Jallianwala Bagh in Amritsar, Punjab was shut for the public in February 2019 after the Central government put aside around Rs. 20 crore for the commemoration of 100 years of the Jallianwala Bagh massacre.
Reports stated that the NBCC Ltd under government orders along with the Ministry of Culture would be undertaking the restoration and conversation project. Things like toilets, ticketing counters, drinking water spots and more would be built around the place.
Now on 28th August, Prime Minister Narendra Modi inaugurated the new and revamped Jallianwala Bagh Smarak. Among the various changes the narrow alley leading to the entrance of the Bagh has been changed with the addition of murals of the victims instead of the plain walls and a new floor.
This is the first time that this area has been changed in almost 100 years of the place’s existance. It was through this very lane made of Nanakshahi bricks that General Reginald Dyer led several soldiers, and then open fired on the thousands of innocent people who had gathered there to peacefully protest against the arrest of Dr. Satyapal and Dr. Saifuddin Kitchlew, two nationalist leaders.
On April 13, 1919, Dyer had gone into this place with his soldiers blocking the entrances and exits of the place so that people could not escape and then mercilessly told his men to keep firing at people until they were all out of ammunition.
The crowd comprised of unarmed people ranging from young and old, men and women, seniors and kids, none were spared though. Some people tried to escape through a well that was there, however, tragically they died by drowning.
Till this day one can see the walls bearing bullet holes, signifying how people tried to climb the walls but were shot down. Here are a few images of the Jallianwala Bagh before and after the renovation.
Central Courtyard Area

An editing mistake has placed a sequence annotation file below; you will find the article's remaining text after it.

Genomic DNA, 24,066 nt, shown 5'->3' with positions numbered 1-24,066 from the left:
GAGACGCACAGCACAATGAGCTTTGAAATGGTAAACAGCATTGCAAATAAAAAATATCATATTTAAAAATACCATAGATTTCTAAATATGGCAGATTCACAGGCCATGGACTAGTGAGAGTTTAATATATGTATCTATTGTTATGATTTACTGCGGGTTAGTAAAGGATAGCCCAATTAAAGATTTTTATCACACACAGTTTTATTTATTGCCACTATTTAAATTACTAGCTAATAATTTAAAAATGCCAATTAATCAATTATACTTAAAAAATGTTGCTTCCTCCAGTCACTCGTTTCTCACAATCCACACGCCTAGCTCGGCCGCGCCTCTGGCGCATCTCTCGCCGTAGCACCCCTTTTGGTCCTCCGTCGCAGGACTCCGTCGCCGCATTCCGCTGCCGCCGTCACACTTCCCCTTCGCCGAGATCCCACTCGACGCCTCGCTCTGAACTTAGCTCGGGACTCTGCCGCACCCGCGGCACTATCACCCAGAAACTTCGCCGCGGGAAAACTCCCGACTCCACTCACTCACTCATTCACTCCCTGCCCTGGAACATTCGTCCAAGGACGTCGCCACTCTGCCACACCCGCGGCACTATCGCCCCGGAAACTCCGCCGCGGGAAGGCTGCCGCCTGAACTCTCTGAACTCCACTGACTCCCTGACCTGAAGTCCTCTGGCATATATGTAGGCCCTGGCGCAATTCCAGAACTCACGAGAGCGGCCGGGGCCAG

Entrance Area To Jallianwala Bagh
Main Memorial Statue
Walls Around The Place With Bullet Holes
The Controversy Around It
There has been a lot of controversy around this renovation with people and historians speaking about how this is an erasure of history or ‘Disneyfication’ of the place.
Gurmeet Rai Sangha, director, Cultural Resource Conservation Initiative (CRCI) and Heritage Management Specialist, commented on this renovation stating that “I would say that such places of historical and heritage importance are being reduced to theme parks. This trend has been going on for the last five to seven years. Jallianwala Bagh was the beginning of the end of British rule in India. Instead of reducing it to a theme park by putting statues, the focus should have been on things like documentation and interpretation centre.”
Several people have also commented about it on social media platforms.
Although there are also many people who support the renovation, stating how earlier it was dirty and dilapidated, but now after the revamp it looks so nice.
The main thing that jumps out to me from this is that, there is surely nothing wrong with repairing and beautifying historical places, especially where there is a large number of tourists coming to see them.
A clean and well-kept place would only look good on the people of the country and help its image. However, the place and its memories also have to be kept in mind when doing so.
The renovation of a place should not take away the gravity of the historical event that happened there and turn it into just another tourist destination. The sanctity of the place must be maintained and Jallianwala Bagh is one such place.
A tourist going there, personally according to me, should not look at the pretty flowers or the beauty, but must be hit face first with the horror that the place was witness to. The earlier place might not have been the most beautiful to look at, but it gave a sense of unease, the same unease and fear that all those hundreds of innocent people who died there must have felt.
It allowed us, modern people to take a step back in time and understand the horrible and inhumane act that was carried out by the Britishers. There could have certainly been better ways to give respect to the place and the lives lost there.
Image Credits: Google Images
Find the blogger: @chirali_08
This post is tagged under: Jallianwala Bagh, Jallianwala Bagh memorial, Jallianwala Bagh massacre, Jallianwala Bagh revamped, Jallianwala Bagh renovation, Jallianwala Bagh renovation controversy, Jallianwala Bagh controversy, Jallianwala Bagh before and after